Young adult, hardcover, 352 pages
Reviewed by Amy Shane
In a world where daughters were married off as soon as possible, with no chance of being anything but a helpmate to a husband, Rowan knows she is lucky to have a father who values a girl’s mind, seeing her equally as great as any scholarly son.
With dreams of journeying down the mountain pass to see the palace city with her own eyes, Rowan knows her secret longing will one day be fulfilled, as she uses her studies as a key to the palace. So when five palace riders on horseback thunder through the village on their way up the mountain, Rowan knows her destiny is about to change. However, destiny can’t be pre-determined, and when an enchanting stranger, instead of the riders, emerges from the forest, destiny is about to take shape. This changes Rowan’s life in a way that even she can’t be prepared for when the dead bodies of the riders are discovered. Rowan’s destiny is about to intertwine with something so vile and sinister, no one is considered safe.
So, when Fiona, a scarlet hooded beauty with raven hair and snow white skin appears in the village, Rowan starts to lose that which she holds most dear. She soon learns that her best friend Tom has been enchanted by the beauty of Fiona, leaving him vulnerable to the allure that befalls him, opening the door to wickedness itself.
Soon, Rowan is plagued with images as if they were “painted on the back of her eyelids by a wicked hand” as death rips out the throats of those that are close to her. Like two words etched in the snow, “it’s starting,” death silently ravages the night, like a vile creature creeping over her. Fear is suddenly awakened with a rumble deep in the woods of something too large to be any animal. A scream pierces the dead of night, sharp and beyond recognition, ripping a new pain of loss through the village where the stench of crimson blood can be tasted in the air, and bringing with it a sinister beast that comes to rest upon the village, feeding with its insatiable appetite upon the villagers. It is a beast that can only be described as one that has gaping wounds for eyes, needle sharp teeth, and rotting breath smelling of dirt and death. The forest suddenly becomes a place in which the devil stalks between the trees, leaving Rowan the only person to discover how to save the village and kill the beast.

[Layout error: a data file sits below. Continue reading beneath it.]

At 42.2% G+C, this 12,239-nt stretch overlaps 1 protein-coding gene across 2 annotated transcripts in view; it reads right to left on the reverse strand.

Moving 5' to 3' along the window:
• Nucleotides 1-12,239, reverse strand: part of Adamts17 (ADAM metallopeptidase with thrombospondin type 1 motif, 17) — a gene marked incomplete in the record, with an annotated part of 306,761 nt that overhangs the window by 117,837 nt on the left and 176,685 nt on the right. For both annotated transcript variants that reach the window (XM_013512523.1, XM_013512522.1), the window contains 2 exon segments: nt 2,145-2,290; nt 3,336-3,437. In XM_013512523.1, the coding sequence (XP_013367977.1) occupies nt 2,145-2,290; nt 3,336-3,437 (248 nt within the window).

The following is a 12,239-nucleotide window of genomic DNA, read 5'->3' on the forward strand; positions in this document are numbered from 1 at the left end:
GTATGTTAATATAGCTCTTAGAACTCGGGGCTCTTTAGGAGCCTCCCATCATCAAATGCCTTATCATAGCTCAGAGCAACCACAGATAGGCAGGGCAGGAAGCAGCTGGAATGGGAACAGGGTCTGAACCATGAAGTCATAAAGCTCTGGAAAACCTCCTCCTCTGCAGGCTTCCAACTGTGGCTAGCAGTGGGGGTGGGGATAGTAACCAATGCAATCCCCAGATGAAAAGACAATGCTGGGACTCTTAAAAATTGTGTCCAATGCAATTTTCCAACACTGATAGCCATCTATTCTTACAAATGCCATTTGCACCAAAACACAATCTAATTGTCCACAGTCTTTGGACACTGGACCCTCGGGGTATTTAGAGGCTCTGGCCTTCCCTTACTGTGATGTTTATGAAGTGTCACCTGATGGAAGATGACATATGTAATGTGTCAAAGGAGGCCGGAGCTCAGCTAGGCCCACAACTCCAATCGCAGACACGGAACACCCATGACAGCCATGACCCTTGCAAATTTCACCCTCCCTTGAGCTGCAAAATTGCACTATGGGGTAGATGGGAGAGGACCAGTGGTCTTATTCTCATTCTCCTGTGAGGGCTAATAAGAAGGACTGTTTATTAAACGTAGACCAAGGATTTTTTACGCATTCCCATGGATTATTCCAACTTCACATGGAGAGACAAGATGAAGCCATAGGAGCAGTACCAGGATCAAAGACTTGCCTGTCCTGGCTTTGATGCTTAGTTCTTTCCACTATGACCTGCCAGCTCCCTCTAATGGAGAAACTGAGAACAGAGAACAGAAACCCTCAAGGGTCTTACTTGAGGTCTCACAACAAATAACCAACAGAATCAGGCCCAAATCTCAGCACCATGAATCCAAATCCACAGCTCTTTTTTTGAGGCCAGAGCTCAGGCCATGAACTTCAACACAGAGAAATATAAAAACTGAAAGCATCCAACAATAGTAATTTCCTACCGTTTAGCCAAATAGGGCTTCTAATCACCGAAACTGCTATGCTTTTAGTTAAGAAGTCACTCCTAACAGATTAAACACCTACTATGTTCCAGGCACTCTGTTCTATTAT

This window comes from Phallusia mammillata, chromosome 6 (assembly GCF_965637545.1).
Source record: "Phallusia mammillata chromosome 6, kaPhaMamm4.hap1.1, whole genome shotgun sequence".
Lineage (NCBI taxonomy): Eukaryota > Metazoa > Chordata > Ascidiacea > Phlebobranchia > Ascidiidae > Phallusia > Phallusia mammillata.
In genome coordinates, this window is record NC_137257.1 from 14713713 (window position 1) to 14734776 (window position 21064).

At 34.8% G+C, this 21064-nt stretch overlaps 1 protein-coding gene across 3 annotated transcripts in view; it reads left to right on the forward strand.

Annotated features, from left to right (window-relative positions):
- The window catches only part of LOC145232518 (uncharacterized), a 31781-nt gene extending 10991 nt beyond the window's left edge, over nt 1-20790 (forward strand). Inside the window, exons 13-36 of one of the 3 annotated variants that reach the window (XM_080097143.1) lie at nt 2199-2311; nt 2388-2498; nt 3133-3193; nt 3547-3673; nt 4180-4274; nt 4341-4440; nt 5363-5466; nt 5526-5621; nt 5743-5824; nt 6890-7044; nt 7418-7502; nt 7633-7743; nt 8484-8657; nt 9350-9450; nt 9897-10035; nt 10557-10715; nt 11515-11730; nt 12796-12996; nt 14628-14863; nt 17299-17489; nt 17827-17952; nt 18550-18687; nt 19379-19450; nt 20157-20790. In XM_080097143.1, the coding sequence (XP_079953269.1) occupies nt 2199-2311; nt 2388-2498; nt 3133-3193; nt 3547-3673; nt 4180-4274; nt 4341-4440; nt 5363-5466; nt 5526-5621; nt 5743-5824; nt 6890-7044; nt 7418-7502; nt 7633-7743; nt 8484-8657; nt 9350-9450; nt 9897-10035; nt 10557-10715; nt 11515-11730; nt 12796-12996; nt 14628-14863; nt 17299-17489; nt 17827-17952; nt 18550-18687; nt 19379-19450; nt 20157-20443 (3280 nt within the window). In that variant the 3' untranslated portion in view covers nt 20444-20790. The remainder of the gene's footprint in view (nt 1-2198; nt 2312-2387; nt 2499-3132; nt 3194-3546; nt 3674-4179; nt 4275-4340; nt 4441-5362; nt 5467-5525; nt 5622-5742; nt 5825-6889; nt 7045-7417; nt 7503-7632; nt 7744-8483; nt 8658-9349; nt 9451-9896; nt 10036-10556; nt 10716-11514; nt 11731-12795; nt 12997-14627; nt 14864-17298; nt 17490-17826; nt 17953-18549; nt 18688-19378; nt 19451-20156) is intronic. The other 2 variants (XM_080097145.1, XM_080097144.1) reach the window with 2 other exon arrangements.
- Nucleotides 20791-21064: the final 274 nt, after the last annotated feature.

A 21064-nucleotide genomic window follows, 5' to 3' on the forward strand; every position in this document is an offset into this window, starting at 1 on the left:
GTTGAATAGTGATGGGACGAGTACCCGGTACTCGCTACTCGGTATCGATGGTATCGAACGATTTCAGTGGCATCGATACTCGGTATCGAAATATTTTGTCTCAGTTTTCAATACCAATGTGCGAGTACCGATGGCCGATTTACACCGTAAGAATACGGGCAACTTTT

In a story where secrets are meant to be kept, The Glass Casket, reads like a classic horror straight from the Brothers Grimm, a tale that was meant to be told, a door opened, and life begun. It is where secrets resurface in the face of a beauty, and death lingers in the shadows. Horrific and gruesome at times, McCormick Templeman knows how to deliver in the world of horror.